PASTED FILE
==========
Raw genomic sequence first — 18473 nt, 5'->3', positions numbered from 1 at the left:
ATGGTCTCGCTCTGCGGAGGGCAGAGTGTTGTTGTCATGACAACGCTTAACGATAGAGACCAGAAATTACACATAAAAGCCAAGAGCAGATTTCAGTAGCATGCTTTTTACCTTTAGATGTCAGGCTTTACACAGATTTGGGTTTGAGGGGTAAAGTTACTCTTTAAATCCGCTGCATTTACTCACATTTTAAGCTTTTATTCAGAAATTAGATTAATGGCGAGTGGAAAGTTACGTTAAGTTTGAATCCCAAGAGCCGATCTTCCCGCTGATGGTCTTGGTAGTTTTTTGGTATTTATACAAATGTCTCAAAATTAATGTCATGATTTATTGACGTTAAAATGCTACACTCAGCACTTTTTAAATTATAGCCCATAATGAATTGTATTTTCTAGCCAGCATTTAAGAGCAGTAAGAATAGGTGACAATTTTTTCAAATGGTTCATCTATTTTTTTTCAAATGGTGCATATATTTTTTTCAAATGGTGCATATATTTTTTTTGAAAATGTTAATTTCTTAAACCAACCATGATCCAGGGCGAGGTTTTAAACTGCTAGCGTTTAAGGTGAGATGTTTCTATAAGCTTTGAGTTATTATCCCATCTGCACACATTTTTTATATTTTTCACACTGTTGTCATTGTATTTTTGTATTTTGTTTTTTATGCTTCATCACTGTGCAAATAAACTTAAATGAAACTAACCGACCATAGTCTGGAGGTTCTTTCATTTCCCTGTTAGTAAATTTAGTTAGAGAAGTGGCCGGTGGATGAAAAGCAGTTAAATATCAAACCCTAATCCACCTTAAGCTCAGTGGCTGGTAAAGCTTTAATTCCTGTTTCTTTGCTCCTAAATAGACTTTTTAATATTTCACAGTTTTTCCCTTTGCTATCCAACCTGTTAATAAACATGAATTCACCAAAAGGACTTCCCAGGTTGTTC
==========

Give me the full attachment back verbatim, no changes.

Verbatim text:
Raw genomic sequence first — 18473 nt, 5'->3', positions numbered from 1 at the left:
ATGGTCTCGCTCTGCGGAGGGCAGAGTGTTGTTGTCATGACAACGCTTAACGATAGAGACCAGAAATTACACATAAAAGCCAAGAGCAGATTTCAGTAGCATGCTTTTTACCTTTAGATGTCAGGCTTTACACAGATTTGGGTTTGAGGGGTAAAGTTACTCTTTAAATCCGCTGCATTTACTCACATTTTAAGCTTTTATTCAGAAATTAGATTAATGGCGAGTGGAAAGTTACGTTAAGTTTGAATCCCAAGAGCCGATCTTCCCGCTGATGGTCTTGGTAGTTTTTTGGTATTTATACAAATGTCTCAAAATTAATGTCATGATTTATTGACGTTAAAATGCTACACTCAGCACTTTTTAAATTATAGCCCATAATGAATTGTATTTTCTAGCCAGCATTTAAGAGCAGTAAGAATAGGTGACAATTTTTTCAAATGGTTCATCTATTTTTTTTCAAATGGTGCATATATTTTTTTCAAATGGTGCATATATTTTTTTTGAAAATGTTAATTTCTTAAACCAACCATGATCCAGGGCGAGGTTTTAAACTGCTAGCGTTTAAGGTGAGATGTTTCTATAAGCTTTGAGTTATTATCCCATCTGCACACATTTTTTATATTTTTCACACTGTTGTCATTGTATTTTTGTATTTTGTTTTTTATGCTTCATCACTGTGCAAATAAACTTAAATGAAACTAACCGACCATAGTCTGGAGGTTCTTTCATTTCCCTGTTAGTAAATTTAGTTAGAGAAGTGGCCGGTGGATGAAAAGCAGTTAAATATCAAACCCTAATCCACCTTAAGCTCAGTGGCTGGTAAAGCTTTAATTCCTGTTTCTTTGCTCCTAAATAGACTTTTTAATATTTCACAGTTTTTCCCTTTGCTATCCAACCTGTTAATAAACATGAATTCACCAAAAGGACTTCCCAGGTTGTTC